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'Unprecedented' 3D magnetic interactions could change computing

Researchers led by the University of Glasgow made a spintronics breakthrough.
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The field of spintronics, or spin electronics, uses an electron's spin and its magnetic movement to encode instructions and other data. It's sometimes seen as an alternative to electronics, which relies on the electron's charge to encode data. While spintronics has the potential to increase data processing speeds, boost storage capacity and offer increased data resilience, it's been limited because physicists could only move the electrons -- or tiny magnetic particles -- around a single atomic layer. Now, researchers have found a way to move information from magnets in one layer to magnets in another. They hope the discovery will lead to new possibilities for data storage and computing.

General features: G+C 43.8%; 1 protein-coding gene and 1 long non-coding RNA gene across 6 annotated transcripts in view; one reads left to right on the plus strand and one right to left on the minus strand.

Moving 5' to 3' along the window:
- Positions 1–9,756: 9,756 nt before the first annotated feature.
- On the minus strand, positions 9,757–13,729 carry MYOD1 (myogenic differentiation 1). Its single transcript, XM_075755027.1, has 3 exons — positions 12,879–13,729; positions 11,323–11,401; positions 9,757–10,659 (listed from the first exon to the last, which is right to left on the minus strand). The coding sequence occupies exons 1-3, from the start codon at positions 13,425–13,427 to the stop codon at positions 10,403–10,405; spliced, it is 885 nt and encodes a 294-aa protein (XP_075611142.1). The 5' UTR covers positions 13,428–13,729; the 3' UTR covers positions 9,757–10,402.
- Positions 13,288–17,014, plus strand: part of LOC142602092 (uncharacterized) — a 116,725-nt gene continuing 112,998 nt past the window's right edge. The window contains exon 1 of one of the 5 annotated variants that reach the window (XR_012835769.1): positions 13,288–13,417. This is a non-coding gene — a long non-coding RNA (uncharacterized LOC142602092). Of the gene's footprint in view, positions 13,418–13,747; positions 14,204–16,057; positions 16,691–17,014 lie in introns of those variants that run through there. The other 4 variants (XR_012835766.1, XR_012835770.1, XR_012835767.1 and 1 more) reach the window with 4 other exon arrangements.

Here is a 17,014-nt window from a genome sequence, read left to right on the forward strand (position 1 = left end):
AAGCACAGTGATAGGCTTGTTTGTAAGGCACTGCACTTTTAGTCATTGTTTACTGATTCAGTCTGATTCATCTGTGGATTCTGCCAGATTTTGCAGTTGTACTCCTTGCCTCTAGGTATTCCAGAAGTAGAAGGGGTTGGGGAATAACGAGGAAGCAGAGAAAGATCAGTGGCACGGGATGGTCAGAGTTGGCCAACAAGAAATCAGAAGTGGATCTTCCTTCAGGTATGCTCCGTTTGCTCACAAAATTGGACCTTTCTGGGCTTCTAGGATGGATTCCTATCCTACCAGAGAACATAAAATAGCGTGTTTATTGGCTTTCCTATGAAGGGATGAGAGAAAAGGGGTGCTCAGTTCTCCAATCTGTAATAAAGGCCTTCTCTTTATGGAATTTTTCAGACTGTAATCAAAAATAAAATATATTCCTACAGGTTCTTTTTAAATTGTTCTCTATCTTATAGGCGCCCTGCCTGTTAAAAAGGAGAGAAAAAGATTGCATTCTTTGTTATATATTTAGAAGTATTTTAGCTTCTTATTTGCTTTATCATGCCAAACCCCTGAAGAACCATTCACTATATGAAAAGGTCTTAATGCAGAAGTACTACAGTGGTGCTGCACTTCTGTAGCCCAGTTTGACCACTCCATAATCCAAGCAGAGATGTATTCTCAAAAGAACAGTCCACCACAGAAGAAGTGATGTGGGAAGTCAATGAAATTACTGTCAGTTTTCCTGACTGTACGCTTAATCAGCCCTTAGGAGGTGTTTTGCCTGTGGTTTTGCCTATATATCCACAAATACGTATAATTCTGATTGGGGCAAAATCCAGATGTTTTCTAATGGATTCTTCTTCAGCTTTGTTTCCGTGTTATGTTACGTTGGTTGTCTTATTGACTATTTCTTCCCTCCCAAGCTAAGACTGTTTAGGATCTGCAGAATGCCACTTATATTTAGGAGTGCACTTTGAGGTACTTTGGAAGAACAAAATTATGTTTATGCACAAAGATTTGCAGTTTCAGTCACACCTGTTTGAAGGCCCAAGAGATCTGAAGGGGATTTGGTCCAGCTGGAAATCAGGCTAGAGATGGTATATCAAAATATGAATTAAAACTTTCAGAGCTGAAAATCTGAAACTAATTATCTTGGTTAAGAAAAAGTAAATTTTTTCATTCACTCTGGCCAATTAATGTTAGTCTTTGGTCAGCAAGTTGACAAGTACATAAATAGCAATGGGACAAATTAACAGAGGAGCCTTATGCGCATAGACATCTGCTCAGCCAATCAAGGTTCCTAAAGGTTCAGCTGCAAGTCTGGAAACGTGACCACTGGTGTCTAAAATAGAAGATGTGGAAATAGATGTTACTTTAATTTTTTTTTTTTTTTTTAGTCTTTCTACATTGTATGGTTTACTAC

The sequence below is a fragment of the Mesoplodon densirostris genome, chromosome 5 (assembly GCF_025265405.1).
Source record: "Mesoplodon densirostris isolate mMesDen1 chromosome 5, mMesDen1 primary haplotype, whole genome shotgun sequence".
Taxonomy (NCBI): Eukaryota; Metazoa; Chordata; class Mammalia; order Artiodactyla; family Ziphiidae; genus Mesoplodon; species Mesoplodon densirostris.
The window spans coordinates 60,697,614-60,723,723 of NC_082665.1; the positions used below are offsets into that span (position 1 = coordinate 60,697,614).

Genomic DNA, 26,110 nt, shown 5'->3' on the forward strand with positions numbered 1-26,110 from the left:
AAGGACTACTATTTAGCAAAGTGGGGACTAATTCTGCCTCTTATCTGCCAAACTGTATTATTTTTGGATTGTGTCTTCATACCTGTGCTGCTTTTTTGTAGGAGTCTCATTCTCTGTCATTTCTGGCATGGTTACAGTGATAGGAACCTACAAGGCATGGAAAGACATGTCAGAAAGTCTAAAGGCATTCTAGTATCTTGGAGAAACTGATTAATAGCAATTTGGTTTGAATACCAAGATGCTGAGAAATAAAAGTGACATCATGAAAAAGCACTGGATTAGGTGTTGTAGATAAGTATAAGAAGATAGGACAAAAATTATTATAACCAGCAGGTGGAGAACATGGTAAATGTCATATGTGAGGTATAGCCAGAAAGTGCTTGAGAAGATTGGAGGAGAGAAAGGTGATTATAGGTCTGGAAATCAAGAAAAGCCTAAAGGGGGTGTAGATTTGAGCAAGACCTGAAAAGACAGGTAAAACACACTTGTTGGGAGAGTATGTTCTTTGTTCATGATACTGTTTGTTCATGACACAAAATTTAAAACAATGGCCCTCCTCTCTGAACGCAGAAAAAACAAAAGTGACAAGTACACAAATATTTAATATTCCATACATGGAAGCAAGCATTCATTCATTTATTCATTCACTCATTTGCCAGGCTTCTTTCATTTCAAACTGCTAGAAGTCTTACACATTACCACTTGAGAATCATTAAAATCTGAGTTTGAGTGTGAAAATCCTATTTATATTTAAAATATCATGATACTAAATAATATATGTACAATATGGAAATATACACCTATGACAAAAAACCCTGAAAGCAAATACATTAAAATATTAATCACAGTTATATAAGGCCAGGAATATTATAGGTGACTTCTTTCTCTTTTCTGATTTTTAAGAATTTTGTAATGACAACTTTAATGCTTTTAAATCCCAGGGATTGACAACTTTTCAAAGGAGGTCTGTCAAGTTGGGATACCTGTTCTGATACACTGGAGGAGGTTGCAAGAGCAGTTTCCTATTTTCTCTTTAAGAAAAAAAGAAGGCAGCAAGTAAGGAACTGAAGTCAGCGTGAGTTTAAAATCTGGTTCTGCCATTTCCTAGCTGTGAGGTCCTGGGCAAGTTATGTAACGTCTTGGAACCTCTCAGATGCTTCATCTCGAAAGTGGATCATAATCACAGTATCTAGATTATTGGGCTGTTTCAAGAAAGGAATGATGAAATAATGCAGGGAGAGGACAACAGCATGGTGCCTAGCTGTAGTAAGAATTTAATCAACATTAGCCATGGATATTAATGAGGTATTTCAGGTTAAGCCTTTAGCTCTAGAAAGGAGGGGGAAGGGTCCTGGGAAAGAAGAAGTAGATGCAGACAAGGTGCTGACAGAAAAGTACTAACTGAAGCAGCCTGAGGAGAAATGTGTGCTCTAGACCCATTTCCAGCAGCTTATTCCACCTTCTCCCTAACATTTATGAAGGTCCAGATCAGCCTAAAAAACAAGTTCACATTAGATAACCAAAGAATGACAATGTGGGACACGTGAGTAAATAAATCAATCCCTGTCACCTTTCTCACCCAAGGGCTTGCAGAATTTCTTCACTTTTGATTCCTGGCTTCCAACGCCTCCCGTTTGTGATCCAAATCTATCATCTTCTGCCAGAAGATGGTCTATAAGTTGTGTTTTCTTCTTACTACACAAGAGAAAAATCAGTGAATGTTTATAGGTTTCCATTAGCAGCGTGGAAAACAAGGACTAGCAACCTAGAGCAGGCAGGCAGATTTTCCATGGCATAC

In a paper published today in Nature Materials, a team led by University of Glasgow physicists describe how they were able to pass information from a series of tiny magnets arranged on an ultra-thin film to magnets on a second film below. This new form of magnetic interaction makes a formerly two-dimensional phenomenon three dimensional, and the discovery may lead to advances in spintronics. "It's a bit like being given an extra note in a musical scale to play with," said Glasgow University's Dr. Amalio Fernández-Pacheco. "It opens up a whole new world of possibilities, not just for conventional information processing and storage, but potentially for new forms of computing we haven't even thought of yet."

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